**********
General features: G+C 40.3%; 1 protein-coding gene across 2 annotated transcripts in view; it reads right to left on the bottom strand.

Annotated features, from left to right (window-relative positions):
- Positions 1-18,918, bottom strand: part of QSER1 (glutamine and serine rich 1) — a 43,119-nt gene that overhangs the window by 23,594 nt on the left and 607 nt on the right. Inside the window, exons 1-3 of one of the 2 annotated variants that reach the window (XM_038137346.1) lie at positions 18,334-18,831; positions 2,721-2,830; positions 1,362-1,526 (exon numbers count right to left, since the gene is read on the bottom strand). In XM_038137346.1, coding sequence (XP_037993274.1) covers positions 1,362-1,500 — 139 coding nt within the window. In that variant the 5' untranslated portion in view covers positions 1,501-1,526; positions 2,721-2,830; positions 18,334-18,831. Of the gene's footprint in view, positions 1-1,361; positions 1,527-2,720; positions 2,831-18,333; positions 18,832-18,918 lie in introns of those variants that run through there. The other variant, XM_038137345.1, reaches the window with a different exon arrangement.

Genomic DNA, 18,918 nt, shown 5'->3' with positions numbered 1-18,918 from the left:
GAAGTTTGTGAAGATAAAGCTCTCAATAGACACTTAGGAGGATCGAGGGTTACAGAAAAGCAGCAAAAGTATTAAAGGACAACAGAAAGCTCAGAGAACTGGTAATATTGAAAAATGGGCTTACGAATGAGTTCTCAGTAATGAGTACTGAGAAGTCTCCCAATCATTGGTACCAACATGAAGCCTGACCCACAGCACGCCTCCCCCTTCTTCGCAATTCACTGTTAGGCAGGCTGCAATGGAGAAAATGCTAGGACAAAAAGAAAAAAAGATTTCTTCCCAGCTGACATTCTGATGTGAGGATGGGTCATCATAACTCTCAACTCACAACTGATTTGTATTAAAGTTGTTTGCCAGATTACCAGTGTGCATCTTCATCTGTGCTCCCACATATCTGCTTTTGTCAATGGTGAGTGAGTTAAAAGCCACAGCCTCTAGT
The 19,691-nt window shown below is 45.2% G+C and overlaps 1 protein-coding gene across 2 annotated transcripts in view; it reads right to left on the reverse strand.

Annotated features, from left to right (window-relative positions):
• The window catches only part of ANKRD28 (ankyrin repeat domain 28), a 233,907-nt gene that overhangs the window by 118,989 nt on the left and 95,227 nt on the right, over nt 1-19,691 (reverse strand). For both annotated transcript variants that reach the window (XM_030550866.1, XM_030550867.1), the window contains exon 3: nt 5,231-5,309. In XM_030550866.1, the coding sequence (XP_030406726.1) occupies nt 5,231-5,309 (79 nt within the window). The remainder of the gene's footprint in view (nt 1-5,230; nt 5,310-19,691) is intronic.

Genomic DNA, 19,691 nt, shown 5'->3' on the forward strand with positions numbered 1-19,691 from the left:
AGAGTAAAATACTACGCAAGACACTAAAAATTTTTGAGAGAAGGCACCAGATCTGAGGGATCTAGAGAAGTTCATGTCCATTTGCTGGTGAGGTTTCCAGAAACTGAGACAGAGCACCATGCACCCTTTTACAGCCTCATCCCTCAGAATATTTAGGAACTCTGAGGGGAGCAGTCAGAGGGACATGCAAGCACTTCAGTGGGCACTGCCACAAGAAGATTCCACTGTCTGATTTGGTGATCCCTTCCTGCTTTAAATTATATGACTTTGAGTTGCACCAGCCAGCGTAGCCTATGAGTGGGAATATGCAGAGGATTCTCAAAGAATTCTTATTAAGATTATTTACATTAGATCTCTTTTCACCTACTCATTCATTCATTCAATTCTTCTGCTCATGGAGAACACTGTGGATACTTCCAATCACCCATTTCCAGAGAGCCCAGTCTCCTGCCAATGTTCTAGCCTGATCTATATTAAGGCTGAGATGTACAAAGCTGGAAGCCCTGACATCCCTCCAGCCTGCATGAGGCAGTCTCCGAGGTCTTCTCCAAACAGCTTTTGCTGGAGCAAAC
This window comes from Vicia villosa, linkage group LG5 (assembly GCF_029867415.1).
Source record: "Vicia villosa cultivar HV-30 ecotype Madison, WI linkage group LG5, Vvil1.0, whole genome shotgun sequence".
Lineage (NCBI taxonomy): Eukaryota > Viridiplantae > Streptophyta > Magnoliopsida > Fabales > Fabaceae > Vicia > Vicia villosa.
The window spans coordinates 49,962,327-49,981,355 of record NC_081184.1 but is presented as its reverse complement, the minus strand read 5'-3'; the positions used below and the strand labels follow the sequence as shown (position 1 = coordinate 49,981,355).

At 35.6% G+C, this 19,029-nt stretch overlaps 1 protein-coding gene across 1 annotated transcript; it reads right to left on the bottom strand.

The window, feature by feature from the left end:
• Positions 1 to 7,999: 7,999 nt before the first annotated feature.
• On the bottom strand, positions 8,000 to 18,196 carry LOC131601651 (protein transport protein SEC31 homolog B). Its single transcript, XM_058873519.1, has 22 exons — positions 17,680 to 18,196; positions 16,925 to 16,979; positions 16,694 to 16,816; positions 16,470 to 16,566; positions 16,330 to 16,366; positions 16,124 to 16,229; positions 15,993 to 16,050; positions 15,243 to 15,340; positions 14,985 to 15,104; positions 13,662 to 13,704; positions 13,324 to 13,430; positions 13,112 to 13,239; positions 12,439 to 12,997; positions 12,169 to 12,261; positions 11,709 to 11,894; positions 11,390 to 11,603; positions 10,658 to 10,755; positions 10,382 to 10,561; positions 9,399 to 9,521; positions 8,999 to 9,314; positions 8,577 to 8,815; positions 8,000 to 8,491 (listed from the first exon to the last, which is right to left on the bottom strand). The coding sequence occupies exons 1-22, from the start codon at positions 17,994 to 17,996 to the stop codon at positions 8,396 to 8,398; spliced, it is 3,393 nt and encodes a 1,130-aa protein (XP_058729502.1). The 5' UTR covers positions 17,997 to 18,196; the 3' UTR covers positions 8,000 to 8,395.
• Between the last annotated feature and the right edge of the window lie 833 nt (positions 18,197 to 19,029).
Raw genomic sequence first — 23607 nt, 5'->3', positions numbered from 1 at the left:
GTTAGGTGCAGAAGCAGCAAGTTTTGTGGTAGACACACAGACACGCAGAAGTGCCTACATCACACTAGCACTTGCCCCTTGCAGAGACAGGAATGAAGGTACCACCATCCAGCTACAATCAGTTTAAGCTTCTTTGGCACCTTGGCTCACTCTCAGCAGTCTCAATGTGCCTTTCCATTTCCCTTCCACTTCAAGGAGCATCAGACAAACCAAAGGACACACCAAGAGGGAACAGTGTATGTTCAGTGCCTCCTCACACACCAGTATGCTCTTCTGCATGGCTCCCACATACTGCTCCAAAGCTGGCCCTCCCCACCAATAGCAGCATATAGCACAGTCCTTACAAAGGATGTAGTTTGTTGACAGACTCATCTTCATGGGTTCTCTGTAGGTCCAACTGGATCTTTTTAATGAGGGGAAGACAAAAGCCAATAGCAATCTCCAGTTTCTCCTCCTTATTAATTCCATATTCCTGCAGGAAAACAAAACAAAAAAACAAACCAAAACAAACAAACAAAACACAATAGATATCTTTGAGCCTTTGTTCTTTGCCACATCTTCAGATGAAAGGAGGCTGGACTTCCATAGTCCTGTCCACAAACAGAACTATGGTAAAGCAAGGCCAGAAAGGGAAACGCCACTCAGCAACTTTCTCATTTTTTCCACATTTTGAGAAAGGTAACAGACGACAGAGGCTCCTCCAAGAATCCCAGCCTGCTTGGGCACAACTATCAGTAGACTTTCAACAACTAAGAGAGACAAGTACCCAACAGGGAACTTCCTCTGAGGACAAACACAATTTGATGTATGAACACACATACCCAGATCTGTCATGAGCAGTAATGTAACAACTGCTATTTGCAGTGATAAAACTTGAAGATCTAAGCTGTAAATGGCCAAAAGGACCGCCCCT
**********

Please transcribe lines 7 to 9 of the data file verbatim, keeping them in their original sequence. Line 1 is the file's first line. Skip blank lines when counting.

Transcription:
Annotated features, from left to right (window-relative positions):
• The window catches only part of ANKRD28 (ankyrin repeat domain 28), a 233,907-nt gene that overhangs the window by 118,989 nt on the left and 95,227 nt on the right, over nt 1-19,691 (reverse strand). For both annotated transcript variants that reach the window (XM_030550866.1, XM_030550867.1), the window contains exon 3: nt 5,231-5,309. In XM_030550866.1, the coding sequence (XP_030406726.1) occupies nt 5,231-5,309 (79 nt within the window). The remainder of the gene's footprint in view (nt 1-5,230; nt 5,310-19,691) is intronic.

Genomic DNA, 19,691 nt, shown 5'->3' on the forward strand with positions numbered 1-19,691 from the left: